Van Dyck wrote and jammed along to the game, composing mainly on keyboard (mapping bass and drums onto the keys) and trying to go with the flow of the vibe he was getting from the game itself. He gravitated to the en vogue industrial sound of the time, adding synths and a drum machine. Van Dyck says engineer Ken “Hiwatt” Marshall had a lot to do with the overall sound. “The word of that game was ‘distortion’ – there’s distortion on everything in that game. At some point were we going to push the music so hard that the execs would say, ‘Look you guys, you’ve gone too far with this?’ But nobody every said, ‘stop.'” Appropriately, a running gag during recording was ending songs with an explosion, which thankfully made its way into the intro itself.

Marshall used digital plug-ins to produce effects, and liked to include some “trickery,” says Van Dyck, into the songs, including producing and recording feedback from a radio and distilling a song of Kaskas’ down into what ended up sounding like a drill solo. Van Dyck says that they weren’t really limited by technology or budget, and at one point they flew a drummer in from Toronto to record although they sampled him and used some loops in the game rather than his actual playing.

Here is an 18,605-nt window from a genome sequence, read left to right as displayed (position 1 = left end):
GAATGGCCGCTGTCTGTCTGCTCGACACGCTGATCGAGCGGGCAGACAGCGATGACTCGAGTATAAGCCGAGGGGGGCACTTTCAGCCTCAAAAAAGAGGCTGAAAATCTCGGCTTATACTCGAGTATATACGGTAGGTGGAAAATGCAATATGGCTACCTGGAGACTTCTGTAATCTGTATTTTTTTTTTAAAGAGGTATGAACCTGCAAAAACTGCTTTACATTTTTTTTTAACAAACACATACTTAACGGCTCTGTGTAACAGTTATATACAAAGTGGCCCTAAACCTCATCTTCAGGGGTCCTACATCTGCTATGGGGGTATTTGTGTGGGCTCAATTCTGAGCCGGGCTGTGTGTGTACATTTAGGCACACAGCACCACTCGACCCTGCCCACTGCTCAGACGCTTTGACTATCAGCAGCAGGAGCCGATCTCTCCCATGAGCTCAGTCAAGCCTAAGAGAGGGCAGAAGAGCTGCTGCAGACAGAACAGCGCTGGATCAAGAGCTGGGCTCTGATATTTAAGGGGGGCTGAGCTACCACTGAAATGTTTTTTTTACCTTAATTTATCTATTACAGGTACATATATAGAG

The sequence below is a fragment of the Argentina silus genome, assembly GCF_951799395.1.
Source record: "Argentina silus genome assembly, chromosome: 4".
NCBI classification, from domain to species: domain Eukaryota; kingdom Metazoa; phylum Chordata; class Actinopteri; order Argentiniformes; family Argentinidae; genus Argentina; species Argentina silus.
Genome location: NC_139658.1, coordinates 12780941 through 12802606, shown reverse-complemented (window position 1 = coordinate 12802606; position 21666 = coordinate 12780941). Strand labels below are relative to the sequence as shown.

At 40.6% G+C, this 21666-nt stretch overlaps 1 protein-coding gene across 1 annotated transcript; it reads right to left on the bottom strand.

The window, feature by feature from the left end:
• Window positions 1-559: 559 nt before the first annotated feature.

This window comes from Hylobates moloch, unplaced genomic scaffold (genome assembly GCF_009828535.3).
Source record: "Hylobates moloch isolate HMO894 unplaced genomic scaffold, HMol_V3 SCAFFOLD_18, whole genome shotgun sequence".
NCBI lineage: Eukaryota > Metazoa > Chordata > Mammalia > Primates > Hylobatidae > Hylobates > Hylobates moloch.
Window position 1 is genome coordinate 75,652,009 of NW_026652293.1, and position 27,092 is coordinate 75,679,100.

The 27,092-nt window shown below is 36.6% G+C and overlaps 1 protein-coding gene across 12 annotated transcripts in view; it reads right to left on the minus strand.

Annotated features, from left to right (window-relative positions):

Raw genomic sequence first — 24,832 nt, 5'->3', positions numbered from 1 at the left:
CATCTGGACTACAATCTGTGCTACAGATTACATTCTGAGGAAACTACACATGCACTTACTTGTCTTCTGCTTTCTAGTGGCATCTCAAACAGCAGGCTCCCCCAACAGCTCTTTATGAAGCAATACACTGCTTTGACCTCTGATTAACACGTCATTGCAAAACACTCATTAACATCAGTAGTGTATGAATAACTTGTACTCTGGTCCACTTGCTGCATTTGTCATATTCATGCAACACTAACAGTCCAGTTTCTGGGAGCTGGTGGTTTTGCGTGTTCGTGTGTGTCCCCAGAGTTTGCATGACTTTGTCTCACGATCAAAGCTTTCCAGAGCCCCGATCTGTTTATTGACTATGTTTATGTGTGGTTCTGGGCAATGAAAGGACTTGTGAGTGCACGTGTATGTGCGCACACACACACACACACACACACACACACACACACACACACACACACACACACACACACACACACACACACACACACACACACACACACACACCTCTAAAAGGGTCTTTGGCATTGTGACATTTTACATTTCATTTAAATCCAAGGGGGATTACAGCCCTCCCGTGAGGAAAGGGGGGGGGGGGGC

At the end of NHL 98, Van Dyck didn’t take much notice to how fans reacted to the game or his work – in the pre-heyday of the internet, his attitude was to just move on to the next project. “EA appreciated it,” he says. “They knew we were stepping out of the box to do something that stood out.”

Moving Into a New Era

For NHL 99, Van Dyck knew he was going to once again work on the intro, but foreshadowing the future, the intro and its music was built around a licensed song – David Bowie’s classic “Heroes.” Van Dyck thought the use of Bowie’s song was very cool, even though it wasn’t his choice and he didn’t know how everything went together with the music he composed until he saw the final product.

NHL 99 was written after Van Dyck moved to Australia, and as fate would have it, Van Dyck lived blocks away from EA Australia. This enabled him to do some work for their titles like Rugby, Cricket, and Australian Rules Football, as well as EA’s Sled Storm, among others. EA Australia was also the distributor of Sega’s Shogun Total War, and this lose connection enabled him to be hired onto that project, which led to another successful phase in his career.

Today Van Dyck composes music and audio for indie titles, including PC RTS Forts. He is also working on a project to honor Kaskas, who unfortunately passed away in 2016. Van Dyck is finishing off the solo album Kaskas’ was recording at the time, including getting some of Kaskas’ friends to play on it. Van Dyck hopes to have the project finished in the summer of 2019.

EA’s shift toward using EA Trax and its licensed music was part of what led to Van Dyck moving on from the NHL series and the company, but his and Kaskas’ work is remembered fondly. Van Dyck says he gets messages from fans who love the music during his run, saying it brings them back to a better time of their youth, even if the artist in Van Dyck is always critical. “I listen to some of my older stuff and I cringe a little bit because I feel like I’m better at it now than I was back then,” he says. “Why did I mix it like that? Why are those notes there?”

I disagree. Watching and listening to NHL 98 today, it seems almost perfect.